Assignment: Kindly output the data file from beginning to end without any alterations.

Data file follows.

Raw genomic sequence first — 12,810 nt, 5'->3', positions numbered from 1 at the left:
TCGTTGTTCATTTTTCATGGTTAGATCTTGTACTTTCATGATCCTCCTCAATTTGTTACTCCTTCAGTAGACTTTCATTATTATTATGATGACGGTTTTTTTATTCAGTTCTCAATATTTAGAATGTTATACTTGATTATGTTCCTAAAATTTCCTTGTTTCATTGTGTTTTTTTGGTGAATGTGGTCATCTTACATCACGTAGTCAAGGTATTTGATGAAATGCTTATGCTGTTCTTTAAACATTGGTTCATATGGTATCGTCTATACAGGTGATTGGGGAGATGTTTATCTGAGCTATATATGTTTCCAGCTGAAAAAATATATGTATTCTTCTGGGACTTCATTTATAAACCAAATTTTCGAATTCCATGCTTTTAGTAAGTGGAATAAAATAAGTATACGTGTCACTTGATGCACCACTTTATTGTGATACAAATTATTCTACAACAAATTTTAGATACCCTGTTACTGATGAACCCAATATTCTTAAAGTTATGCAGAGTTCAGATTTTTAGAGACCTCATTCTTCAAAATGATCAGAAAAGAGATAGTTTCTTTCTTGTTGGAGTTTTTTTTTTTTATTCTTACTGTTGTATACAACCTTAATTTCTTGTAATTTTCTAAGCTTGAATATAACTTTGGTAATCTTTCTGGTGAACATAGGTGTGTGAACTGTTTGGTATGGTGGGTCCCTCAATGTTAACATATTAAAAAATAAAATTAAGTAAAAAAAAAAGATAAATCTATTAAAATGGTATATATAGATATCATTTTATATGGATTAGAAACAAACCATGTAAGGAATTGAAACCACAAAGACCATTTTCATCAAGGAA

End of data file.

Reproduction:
Raw genomic sequence first — 12,810 nt, 5'->3', positions numbered from 1 at the left:
TCGTTGTTCATTTTTCATGGTTAGATCTTGTACTTTCATGATCCTCCTCAATTTGTTACTCCTTCAGTAGACTTTCATTATTATTATGATGACGGTTTTTTTATTCAGTTCTCAATATTTAGAATGTTATACTTGATTATGTTCCTAAAATTTCCTTGTTTCATTGTGTTTTTTTGGTGAATGTGGTCATCTTACATCACGTAGTCAAGGTATTTGATGAAATGCTTATGCTGTTCTTTAAACATTGGTTCATATGGTATCGTCTATACAGGTGATTGGGGAGATGTTTATCTGAGCTATATATGTTTCCAGCTGAAAAAATATATGTATTCTTCTGGGACTTCATTTATAAACCAAATTTTCGAATTCCATGCTTTTAGTAAGTGGAATAAAATAAGTATACGTGTCACTTGATGCACCACTTTATTGTGATACAAATTATTCTACAACAAATTTTAGATACCCTGTTACTGATGAACCCAATATTCTTAAAGTTATGCAGAGTTCAGATTTTTAGAGACCTCATTCTTCAAAATGATCAGAAAAGAGATAGTTTCTTTCTTGTTGGAGTTTTTTTTTTTTATTCTTACTGTTGTATACAACCTTAATTTCTTGTAATTTTCTAAGCTTGAATATAACTTTGGTAATCTTTCTGGTGAACATAGGTGTGTGAACTGTTTGGTATGGTGGGTCCCTCAATGTTAACATATTAAAAAATAAAATTAAGTAAAAAAAAAAGATAAATCTATTAAAATGGTATATATAGATATCATTTTATATGGATTAGAAACAAACCATGTAAGGAATTGAAACCACAAAGACCATTTTCATCAAGGAA